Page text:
I’m guessing that this effort to “go green” will not sit well with the environmentalists. Building outside the reach of any court who may wish to control their impact on the environment is a pretty smart move.

Honestly? Their negative impact on the environment may push their market share over to another search engine. This could be the kick in the butt Yahoo needs to get back on top.

My thoughts, exactly

I hate it when I call a US phone number for tech support from a US company, and my call gets routed outside the US to someone who barely speaks the language. What’s worse is when they think they are fluent and talk at about 300wpm, so I can’t understand a single syllable of what they are saying. The call ends up taking 10 times as long as it should, and leaves me frustrated, not entirely certain that we’ve reached a meeting of the minds, or that they even understood the problem. What does this do? It gives me a good reason to change to a different vendor.

I’m not alone. In fact, JD “Illiad” Frazer says it much better than I can, in ONI: LEARN TO COMMUNICATE CLEARLY YOU BLEEPING BLEEPITY BLEEP

I agree with JD: In my experience, most customer service screw-ups come from broken communications between the customer and the CSR.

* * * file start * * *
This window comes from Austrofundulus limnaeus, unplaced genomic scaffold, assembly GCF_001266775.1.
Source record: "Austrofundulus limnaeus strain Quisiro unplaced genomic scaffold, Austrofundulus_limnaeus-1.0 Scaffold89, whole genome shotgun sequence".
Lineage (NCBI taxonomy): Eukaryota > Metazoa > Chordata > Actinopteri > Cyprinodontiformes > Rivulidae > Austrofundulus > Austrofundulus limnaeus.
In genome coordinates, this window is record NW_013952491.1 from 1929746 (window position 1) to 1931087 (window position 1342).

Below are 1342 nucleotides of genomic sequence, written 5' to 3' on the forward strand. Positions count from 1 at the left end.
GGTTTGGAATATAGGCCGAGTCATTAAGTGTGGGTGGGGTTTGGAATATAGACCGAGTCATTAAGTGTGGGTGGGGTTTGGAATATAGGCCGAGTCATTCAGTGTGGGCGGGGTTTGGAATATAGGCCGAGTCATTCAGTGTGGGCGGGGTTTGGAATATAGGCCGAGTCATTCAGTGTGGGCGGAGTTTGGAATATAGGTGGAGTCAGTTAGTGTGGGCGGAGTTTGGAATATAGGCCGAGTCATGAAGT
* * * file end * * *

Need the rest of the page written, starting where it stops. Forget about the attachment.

Big Business, don’t you get it? Good Customer Service is what keeps your customers loyal. If you fail at this, you fail. Period.

Onion Rings

I love onion rings. Not enough, though, to put up with bad ones. They gotta be good, which means they absolutely must be hot, crisp, with the right amount of crunch and fresh onion goodness.

We went to Rock Bottom Brewery in Loveland for dinner Thursday night. Their onion rings were greasy, soggy, and ice cold. Husband’s meat loaf dinner was mushy and tasteless, too, by the way. So, for an informal review of Rock Bottom Brewery, I’d have to give it one point out of ten. The one point is for the friendly, although somewhat inattentive, waitress. The atmosphere was average – what you’d expect for a large chain. Big, new, crowded, noisy.

But, back to the onion rings. I’ll give you a list of the top three places to get stellar onion rings, and a couple to definitely avoid.

#1 and the absolute best: Runza. There are no Runza Restaurants in the Denver area, so I have to stop by their Loveland restaurant to get my fix. Unfortunately, I am very rarely in Northern Colorado, so I don’t get these very often. If you’re in Lincoln, Nebraska, you may remember Rock & Roll Runza – art deco 50’s interior and wait staff on roller skates. It was a fun destination. Too bad they went corporate.

#2 and a strong contender: Sonic Drive-In. I’ll qualify this, though, with a disclaimer: it definitely depends on which Sonic you go to, and when. You want to go when they are busy, so the onion rings are absolutely fresh when you get them.

#3 Dewey’s All-American Grill. Their rings are plentiful, crunchy, and divine. They’re served all stacked up on a post, which is fun. Bonus: the dipping sauce. Good enough to lick the bowl. Double-bonus: friendly, attentive wait staff, a zillion tv’s tuned to every game you’d want to see, and you don’t have to eat in your car.

The bad: Okay, I’ve already mentioned Rockbottom Brewery. Another forgettable: Denny’s, where the onion rings are worse than the ones I make at home (which, by the way, I dump out of a bag and put in the oven).

The absolute worst onion rings of all time: Burger King. Chopped onions in a soggy batter that soaks up grease without getting crunchy. Ick.